Review by Graham Chalmers
If there’s one gig which has continued to haunt me this year, it’s a show by modern American vamp Chrysta Bell.
This smouldering alternative ‘torch’ singer played the Brudenell Social Club in Leeds earlier in the year as part of a short UK tour.
Forget Lana Del Ray, Chrysta Bell was the real deal, slightly spooky but utterly memorable.
I turned up at the gig partly because this Texas chanteuse’s debut album The Train was co-written and produced by famous filmmaker David Lynch but also partly because her seasoned touring band features an American musician friend of mine from Harrogate.
Quadrod plays keyboards and ‘soundscapes’ (it’s the Texas link - he’s from San Antonio).
The show which unfolded was as heavy with atmosphere as any I can remember.
Lynch himself introduced this strikingly beautiful singer and her band - albeit in a video on a big screen.
Maybe it was the shady lighting or the constant David Lynch film projections or the Nick Cave meets the Cocteau Twins sounds of her brilliant ambient blues accompanists - who also included Christopher English Smart on bass, guitar and backing vocals and the mighty Pat Mastelotto on drums - but this was no ordinary gig.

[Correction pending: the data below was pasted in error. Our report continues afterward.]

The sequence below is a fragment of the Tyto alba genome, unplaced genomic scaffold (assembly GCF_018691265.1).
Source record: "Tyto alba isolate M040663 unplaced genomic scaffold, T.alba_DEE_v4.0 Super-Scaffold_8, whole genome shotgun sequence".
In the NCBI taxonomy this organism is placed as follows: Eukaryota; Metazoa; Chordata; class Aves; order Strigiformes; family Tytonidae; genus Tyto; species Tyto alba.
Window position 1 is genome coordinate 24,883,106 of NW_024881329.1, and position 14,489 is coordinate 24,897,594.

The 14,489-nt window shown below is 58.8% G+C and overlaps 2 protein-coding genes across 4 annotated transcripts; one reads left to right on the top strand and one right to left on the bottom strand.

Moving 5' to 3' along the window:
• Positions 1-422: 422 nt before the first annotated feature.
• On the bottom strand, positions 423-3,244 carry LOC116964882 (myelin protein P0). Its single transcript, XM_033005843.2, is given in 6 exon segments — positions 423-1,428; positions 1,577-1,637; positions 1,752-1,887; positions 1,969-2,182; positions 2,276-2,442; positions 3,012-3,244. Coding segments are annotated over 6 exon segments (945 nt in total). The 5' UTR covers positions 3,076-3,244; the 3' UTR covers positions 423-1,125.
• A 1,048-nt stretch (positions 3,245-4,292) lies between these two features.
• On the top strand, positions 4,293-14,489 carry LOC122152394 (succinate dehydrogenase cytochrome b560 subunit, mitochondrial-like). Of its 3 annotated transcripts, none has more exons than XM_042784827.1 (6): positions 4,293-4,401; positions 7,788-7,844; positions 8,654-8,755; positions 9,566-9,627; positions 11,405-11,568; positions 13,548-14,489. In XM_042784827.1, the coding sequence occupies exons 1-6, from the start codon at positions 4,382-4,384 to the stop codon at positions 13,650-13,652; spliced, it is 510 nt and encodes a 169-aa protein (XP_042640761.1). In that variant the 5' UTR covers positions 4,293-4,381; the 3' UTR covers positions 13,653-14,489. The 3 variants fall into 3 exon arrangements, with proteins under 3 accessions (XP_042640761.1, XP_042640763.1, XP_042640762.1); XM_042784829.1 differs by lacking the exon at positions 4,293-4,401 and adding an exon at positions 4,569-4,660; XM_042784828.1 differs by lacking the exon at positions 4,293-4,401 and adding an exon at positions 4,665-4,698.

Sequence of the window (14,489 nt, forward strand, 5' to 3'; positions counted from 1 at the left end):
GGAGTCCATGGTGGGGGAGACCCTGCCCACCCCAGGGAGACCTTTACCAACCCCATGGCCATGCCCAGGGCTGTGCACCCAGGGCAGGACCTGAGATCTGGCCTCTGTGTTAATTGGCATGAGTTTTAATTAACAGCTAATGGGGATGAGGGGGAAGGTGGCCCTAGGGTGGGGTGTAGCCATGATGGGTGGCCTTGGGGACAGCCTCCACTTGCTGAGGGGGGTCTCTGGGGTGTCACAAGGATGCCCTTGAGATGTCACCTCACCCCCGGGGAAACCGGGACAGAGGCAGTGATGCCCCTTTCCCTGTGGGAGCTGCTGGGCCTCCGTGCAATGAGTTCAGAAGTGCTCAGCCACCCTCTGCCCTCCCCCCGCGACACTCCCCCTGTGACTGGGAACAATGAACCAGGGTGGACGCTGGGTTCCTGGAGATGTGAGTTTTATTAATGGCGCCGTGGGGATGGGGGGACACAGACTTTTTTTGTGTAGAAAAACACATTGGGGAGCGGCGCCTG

It was almost as if Chrysta Bell was operating in the centre of a 3D film noir, trapped in her own lost highway.
With a haunting voice, flick knife eyes and perfect poise, Bell was no fluffy Julee Cruise, to mention a previous Lynch musical collaborator from his Blue Velvet Days.
This was a dreamy but dangerous woman with a damaged history - Julie London singing at the scene of a murder, who just also happens to write her own songs.
As good as the music was - her self-penned single Real Love, deliciously warped cover versions of rock n roll and early blues classics Be Bop a Lula and Baby, Please Don’t Go, they aren’t the reason this show haunts me still.
That night in Leeds nearly six months ago it felt as if Chrysta Bell and Quadrod and the rest of her impressive band were in the middle of a weird but beguiling movie .
And it felt like myself and the rest of the hushed audience were in it, too.